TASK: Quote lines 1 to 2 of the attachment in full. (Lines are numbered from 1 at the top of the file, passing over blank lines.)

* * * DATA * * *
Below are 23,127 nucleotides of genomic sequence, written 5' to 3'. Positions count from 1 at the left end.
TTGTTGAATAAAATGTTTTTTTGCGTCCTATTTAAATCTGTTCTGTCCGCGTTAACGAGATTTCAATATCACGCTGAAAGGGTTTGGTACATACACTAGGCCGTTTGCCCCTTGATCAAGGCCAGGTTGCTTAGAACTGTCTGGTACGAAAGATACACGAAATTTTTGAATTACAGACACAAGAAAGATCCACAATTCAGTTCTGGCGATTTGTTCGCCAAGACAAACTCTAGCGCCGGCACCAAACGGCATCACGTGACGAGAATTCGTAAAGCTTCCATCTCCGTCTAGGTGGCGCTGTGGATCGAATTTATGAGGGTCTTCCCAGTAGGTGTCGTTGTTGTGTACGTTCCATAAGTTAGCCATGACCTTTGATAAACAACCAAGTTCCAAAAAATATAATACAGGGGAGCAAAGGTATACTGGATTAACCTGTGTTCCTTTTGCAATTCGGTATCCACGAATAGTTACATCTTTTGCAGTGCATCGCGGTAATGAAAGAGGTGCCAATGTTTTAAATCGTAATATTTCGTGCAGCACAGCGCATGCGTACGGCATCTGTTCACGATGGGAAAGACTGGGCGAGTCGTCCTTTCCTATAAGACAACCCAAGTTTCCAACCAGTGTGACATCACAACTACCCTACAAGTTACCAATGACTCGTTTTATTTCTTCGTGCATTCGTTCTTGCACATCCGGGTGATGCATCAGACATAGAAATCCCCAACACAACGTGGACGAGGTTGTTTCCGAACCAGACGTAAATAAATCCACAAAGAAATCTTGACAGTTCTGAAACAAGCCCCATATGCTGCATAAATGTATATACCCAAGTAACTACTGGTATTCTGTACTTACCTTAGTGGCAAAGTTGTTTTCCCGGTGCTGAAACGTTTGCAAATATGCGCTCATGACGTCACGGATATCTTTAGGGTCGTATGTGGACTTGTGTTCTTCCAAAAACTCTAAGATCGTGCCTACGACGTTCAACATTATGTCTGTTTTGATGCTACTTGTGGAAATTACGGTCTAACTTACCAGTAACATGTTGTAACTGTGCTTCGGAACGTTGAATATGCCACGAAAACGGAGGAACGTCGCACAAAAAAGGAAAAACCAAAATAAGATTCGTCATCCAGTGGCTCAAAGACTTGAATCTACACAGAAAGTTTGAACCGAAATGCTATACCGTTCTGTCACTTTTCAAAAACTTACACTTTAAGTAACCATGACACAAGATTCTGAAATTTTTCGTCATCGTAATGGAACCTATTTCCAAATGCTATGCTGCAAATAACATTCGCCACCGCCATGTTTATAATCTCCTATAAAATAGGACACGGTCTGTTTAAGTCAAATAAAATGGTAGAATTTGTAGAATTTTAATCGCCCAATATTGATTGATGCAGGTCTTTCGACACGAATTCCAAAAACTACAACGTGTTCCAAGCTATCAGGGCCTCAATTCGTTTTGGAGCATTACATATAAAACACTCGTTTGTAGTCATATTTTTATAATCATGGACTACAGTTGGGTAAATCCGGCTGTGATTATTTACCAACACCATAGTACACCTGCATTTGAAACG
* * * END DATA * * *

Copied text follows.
Below are 23,127 nucleotides of genomic sequence, written 5' to 3'. Positions count from 1 at the left end.
TTGTTGAATAAAATGTTTTTTTGCGTCCTATTTAAATCTGTTCTGTCCGCGTTAACGAGATTTCAATATCACGCTGAAAGGGTTTGGTACATACACTAGGCCGTTTGCCCCTTGATCAAGGCCAGGTTGCTTAGAACTGTCTGGTACGAAAGATACACGAAATTTTTGAATTACAGACACAAGAAAGATCCACAATTCAGTTCTGGCGATTTGTTCGCCAAGACAAACTCTAGCGCCGGCACCAAACGGCATCACGTGACGAGAATTCGTAAAGCTTCCATCTCCGTCTAGGTGGCGCTGTGGATCGAATTTATGAGGGTCTTCCCAGTAGGTGTCGTTGTTGTGTACGTTCCATAAGTTAGCCATGACCTTTGATAAACAACCAAGTTCCAAAAAATATAATACAGGGGAGCAAAGGTATACTGGATTAACCTGTGTTCCTTTTGCAATTCGGTATCCACGAATAGTTACATCTTTTGCAGTGCATCGCGGTAATGAAAGAGGTGCCAATGTTTTAAATCGTAATATTTCGTGCAGCACAGCGCATGCGTACGGCATCTGTTCACGATGGGAAAGACTGGGCGAGTCGTCCTTTCCTATAAGACAACCCAAGTTTCCAACCAGTGTGACATCACAACTACCCTACAAGTTACCAATGACTCGTTTTATTTCTTCGTGCATTCGTTCTTGCACATCCGGGTGATGCATCAGACATAGAAATCCCCAACACAACGTGGACGAGGTTGTTTCCGAACCAGACGTAAATAAATCCACAAAGAAATCTTGACAGTTCTGAAACAAGCCCCATATGCTGCATAAATGTATATACCCAAGTAACTACTGGTATTCTGTACTTACCTTAGTGGCAAAGTTGTTTTCCCGGTGCTGAAACGTTTGCAAATATGCGCTCATGACGTCACGGATATCTTTAGGGTCGTATGTGGACTTGTGTTCTTCCAAAAACTCTAAGATCGTGCCTACGACGTTCAACATTATGTCTGTTTTGATGCTACTTGTGGAAATTACGGTCTAACTTACCAGTAACATGTTGTAACTGTGCTTCGGAACGTTGAATATGCCACGAAAACGGAGGAACGTCGCACAAAAAAGGAAAAACCAAAATAAGATTCGTCATCCAGTGGCTCAAAGACTTGAATCTACACAGAAAGTTTGAACCGAAATGCTATACCGTTCTGTCACTTTTCAAAAACTTACACTTTAAGTAACCATGACACAAGATTCTGAAATTTTTCGTCATCGTAATGGAACCTATTTCCAAATGCTATGCTGCAAATAACATTCGCCACCGCCATGTTTATAATCTCCTATAAAATAGGACACGGTCTGTTTAAGTCAAATAAAATGGTAGAATTTGTAGAATTTTAATCGCCCAATATTGATTGATGCAGGTCTTTCGACACGAATTCCAAAAACTACAACGTGTTCCAAGCTATCAGGGCCTCAATTCGTTTTGGAGCATTACATATAAAACACTCGTTTGTAGTCATATTTTTATAATCATGGACTACAGTTGGGTAAATCCGGCTGTGATTATTTACCAACACCATAGTACACCTGCATTTGAAACG